Every pool owner typically learns the basics of testing the water for chlorine and pH levels. If you want to maintain remarkably pristine water that won’t wear away at components of your pool, there are other elements you can test for and give the water additional treatment. Your pool water can truly be in top condition if you routinely test for calcium, copper, iron, phosphates, and, if you have a salt water pool, salt.
The amount of calcium and magnesium in water is what determines whether it is hard or soft. If the water where you live is hard, calcium buildup can cause damage to your pump and filter and result in cloudy water, an inefficient heater, and rough surfaces in your pool. Low calcium levels create problems, too, such as dissolved grout and concrete and pitted concrete pool services. You can cut costs of pool care by maintaining proper calcium levels. Test kits are available, and it’s recommended you conduct a calcium level test a minimum of once per month.
If there are black or greenish stains on your pool liner or your water is cloudy, it’s possible that there is too much copper in your pool. The two primary ways copper gets into pool water are:
• The tap water used to fill the pool contains copper in trace amounts and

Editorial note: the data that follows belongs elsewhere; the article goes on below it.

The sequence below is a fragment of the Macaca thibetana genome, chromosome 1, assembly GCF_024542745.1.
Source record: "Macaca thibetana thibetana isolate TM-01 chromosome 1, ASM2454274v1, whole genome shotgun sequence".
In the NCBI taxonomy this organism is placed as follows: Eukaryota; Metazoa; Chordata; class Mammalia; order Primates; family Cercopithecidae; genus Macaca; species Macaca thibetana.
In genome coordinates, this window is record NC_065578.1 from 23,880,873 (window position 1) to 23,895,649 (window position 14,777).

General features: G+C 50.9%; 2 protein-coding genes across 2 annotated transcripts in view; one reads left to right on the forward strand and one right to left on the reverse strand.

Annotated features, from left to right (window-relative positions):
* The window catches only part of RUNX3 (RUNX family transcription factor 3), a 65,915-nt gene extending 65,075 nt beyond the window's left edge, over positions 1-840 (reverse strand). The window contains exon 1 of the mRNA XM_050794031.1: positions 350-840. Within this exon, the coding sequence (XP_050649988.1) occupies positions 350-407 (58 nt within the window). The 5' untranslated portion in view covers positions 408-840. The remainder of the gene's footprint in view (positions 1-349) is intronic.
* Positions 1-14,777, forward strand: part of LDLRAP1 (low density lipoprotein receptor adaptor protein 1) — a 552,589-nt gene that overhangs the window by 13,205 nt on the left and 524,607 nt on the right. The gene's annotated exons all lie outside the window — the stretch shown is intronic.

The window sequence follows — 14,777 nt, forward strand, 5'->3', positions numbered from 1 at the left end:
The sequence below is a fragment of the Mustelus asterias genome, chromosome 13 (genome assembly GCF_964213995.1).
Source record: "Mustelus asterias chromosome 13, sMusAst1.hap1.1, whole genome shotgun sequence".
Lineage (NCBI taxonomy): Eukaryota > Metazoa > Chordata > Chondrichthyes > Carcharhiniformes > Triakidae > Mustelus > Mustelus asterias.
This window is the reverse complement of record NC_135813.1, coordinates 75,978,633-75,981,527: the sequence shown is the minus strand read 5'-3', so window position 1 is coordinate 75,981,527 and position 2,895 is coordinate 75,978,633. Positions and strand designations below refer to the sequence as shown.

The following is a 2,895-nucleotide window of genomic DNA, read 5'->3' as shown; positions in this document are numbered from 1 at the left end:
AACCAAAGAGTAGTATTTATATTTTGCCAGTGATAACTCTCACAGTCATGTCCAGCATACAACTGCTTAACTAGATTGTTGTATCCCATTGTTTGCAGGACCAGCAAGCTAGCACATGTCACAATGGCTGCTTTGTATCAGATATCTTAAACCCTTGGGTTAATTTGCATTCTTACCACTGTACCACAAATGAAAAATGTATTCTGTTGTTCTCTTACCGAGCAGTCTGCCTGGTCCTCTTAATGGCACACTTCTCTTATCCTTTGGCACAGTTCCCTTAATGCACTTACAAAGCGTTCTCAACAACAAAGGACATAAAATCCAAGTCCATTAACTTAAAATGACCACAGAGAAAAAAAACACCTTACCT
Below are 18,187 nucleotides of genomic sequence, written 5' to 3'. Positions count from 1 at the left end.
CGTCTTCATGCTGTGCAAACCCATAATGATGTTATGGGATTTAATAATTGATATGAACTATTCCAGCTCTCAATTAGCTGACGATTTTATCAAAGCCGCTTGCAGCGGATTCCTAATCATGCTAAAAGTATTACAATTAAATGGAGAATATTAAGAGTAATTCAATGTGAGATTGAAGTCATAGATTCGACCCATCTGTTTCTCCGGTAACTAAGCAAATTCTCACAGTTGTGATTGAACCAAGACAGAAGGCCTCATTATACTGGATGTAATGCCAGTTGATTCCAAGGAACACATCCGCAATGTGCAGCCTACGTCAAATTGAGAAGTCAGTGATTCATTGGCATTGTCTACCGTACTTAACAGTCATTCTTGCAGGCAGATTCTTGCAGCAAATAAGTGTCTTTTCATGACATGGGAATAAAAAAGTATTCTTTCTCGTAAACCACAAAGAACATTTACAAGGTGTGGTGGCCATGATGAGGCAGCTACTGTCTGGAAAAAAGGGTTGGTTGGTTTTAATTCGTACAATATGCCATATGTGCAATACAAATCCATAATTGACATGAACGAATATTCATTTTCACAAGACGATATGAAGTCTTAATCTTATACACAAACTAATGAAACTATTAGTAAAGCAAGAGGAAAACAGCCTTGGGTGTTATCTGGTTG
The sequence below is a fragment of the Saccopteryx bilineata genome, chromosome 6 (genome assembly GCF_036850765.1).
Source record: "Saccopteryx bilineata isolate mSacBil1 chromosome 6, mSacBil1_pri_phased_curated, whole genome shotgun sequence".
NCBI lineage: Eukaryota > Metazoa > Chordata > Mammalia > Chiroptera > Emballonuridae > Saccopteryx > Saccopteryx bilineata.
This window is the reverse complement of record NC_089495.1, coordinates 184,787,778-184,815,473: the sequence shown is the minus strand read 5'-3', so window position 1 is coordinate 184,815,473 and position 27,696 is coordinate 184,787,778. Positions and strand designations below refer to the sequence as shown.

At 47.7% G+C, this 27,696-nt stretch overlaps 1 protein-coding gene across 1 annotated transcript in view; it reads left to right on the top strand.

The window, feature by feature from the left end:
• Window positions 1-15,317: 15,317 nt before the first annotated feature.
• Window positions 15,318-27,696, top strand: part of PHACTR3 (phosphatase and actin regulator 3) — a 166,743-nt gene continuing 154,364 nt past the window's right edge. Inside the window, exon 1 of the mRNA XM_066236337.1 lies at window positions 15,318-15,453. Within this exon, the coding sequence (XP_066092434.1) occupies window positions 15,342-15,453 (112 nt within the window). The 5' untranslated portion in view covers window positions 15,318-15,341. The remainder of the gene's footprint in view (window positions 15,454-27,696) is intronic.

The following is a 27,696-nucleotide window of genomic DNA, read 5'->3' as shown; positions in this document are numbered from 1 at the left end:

• Copper is left behind when water evaporates and when there is less water, copper levels are elevated.
Copper can cause plumbing and components of your pool filter to corrode. It’s best to test for copper weekly, to keep potentially costly problems from occurring.
Unsightly rust-colored or brownish water is the result of high levels of iron in your water. This occurs because the tap water used to fill the pool is high in iron. The iron level increases each time more water is added. Weekly testing for iron is recommended, to help ensure that your pool water stays sparkling clear.
Phosphates are harmless in themselves, and they are used in many everyday products, including pharmaceuticals. Phosphates get into your pool through twigs, dirt, landscape runoff, and water added to your pool. If the phosphate level is high, algae are attracted to your pool. Controlling algae growth is an ongoing and necessary battle. It’s recommended that you test phosphate levels weekly.
If you have a salt water pool, your routine schedule of pool maintenance includes testing for salt levels. A variety of problems can occur because of low or excess levels of salt, such as causing your salt water chlorinator to switch to overdrive. With too little salt, your pool won’t have enough chlorine to keep the pool water in good condition. Although salt levels are important, monthly testing is usually sufficient. Following a rainstorm or an excess number of swimmers, extra testing is a good idea.
Maintaining a proper pool water balance can be effortless, if you rely on the trained experts at Pool Works. We specialize in pool cleaning, and this includes testing water for pH, chlorine, and all of the above.